When a student is expelled, he or she has a hearing before the school board, similar to a court hearing. An expelled student cannot return to school until the board approves it in a second hearing. School districts are expected to offer tutoring for expelled students, Newton said.

Students who get involved in serious assaults or drugs often come from challenging homes, have emotional issues and parents who don’t force them to get the help they need, such as counseling, Webster said.

Those students “need a wake-up call that school is a privilege, an opportunity,” he said. “They need to realize expulsion is a real possibility.”

While many districts provide tutoring for expelled students, Webster wasn’t satisfied with that. Too many, he said, were falling through the cracks.

“We were not being successful,” he said. “We’d have students not show up for tutoring, tutors who were sick or miscommunications. The student would show up and no one would be there.”

Centralizing the program in his office building has created a consistent, Monday-through-Friday program he can monitor, Webster said.

“It’s giving us much better awareness of what’s happening or not happening,” he said. “It’s nice. I can stick my head in. I know the students by name.”

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Inside Dingley School: Using ‘voice level 0 or 1’

LEWISTON — The Dingley School, the city’s new program for expelled students, is providing one-on-one tutoring using private Sylvan Learning Center teachers.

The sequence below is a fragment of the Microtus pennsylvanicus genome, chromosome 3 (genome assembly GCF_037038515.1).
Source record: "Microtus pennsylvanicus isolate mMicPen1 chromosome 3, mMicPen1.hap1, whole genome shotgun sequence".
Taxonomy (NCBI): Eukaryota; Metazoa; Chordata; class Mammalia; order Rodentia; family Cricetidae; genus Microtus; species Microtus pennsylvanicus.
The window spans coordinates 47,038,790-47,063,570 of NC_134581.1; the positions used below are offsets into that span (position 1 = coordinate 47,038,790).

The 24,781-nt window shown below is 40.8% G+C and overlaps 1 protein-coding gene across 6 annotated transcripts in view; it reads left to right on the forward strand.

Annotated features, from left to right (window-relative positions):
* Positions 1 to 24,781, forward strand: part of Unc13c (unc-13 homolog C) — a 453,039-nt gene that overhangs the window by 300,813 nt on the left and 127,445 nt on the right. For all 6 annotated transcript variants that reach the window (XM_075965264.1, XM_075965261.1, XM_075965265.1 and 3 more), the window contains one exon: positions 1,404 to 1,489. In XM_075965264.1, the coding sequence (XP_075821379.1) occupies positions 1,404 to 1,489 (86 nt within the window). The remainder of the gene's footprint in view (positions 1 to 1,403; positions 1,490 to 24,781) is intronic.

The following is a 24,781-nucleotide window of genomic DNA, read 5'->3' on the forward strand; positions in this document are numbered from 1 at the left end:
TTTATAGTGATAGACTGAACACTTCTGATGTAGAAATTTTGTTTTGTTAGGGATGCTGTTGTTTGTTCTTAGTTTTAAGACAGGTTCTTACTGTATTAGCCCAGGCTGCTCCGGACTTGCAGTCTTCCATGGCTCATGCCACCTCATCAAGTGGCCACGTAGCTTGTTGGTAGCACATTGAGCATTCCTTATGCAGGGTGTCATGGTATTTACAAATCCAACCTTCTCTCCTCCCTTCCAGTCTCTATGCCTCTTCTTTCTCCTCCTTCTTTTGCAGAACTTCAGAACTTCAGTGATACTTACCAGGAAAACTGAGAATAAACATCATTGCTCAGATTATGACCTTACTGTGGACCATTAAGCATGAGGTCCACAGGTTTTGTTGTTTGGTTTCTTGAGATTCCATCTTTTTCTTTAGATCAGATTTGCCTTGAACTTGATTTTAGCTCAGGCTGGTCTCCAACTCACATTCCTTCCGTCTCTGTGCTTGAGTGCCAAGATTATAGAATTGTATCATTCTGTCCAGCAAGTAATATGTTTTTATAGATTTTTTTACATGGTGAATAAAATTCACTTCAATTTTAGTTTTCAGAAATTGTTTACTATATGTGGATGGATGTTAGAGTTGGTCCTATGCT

The program will expand its hours this month from morning to morning and afternoon, and will include public school teachers, Superintendent Bill Webster said.

Inside the Dingley School classroom recently, Sylvan teacher Angela Delorme worked with a student, reading the newspaper. The two discussed stories about President Barack Obama’s inauguration and Martin Luther King Jr. Day events.

“We talk about the day we had off, Martin Luther King, all the great things that happened from the holiday and inauguration,” Delorme said. “It’s good for students to know about their community and their government.”

Dingley School rules, posted on the wall, include a “voice level chart.” Voice Level 0 is no talking; Voice Level 1 is a whisper. “They realize this is an office building,” said Assistant Superintendent Tom Jarvis, who heads the program.

Students must sit in assigned tables and chairs, “with four legs on the floor.” That means no rocking, Jarvis said.

They must complete all assigned work, read silently, and when finished with their assignments, put their pencils down quietly.

Each morning, students sit in the lobby until invited into the classroom. They eat breakfast, clean up, then work on reading or math from 9:15 to 11:45. They’re dismissed at noon.

The student Delorme was working with said he likes attending the Dingley School.

“It’s going pretty well,” he said, adding that he might be able to go back to his school soon. Dingley School “is helping me stay up to date with my learning so when I go back, I’ll be the same as the other kids.”

— Bonnie Washuk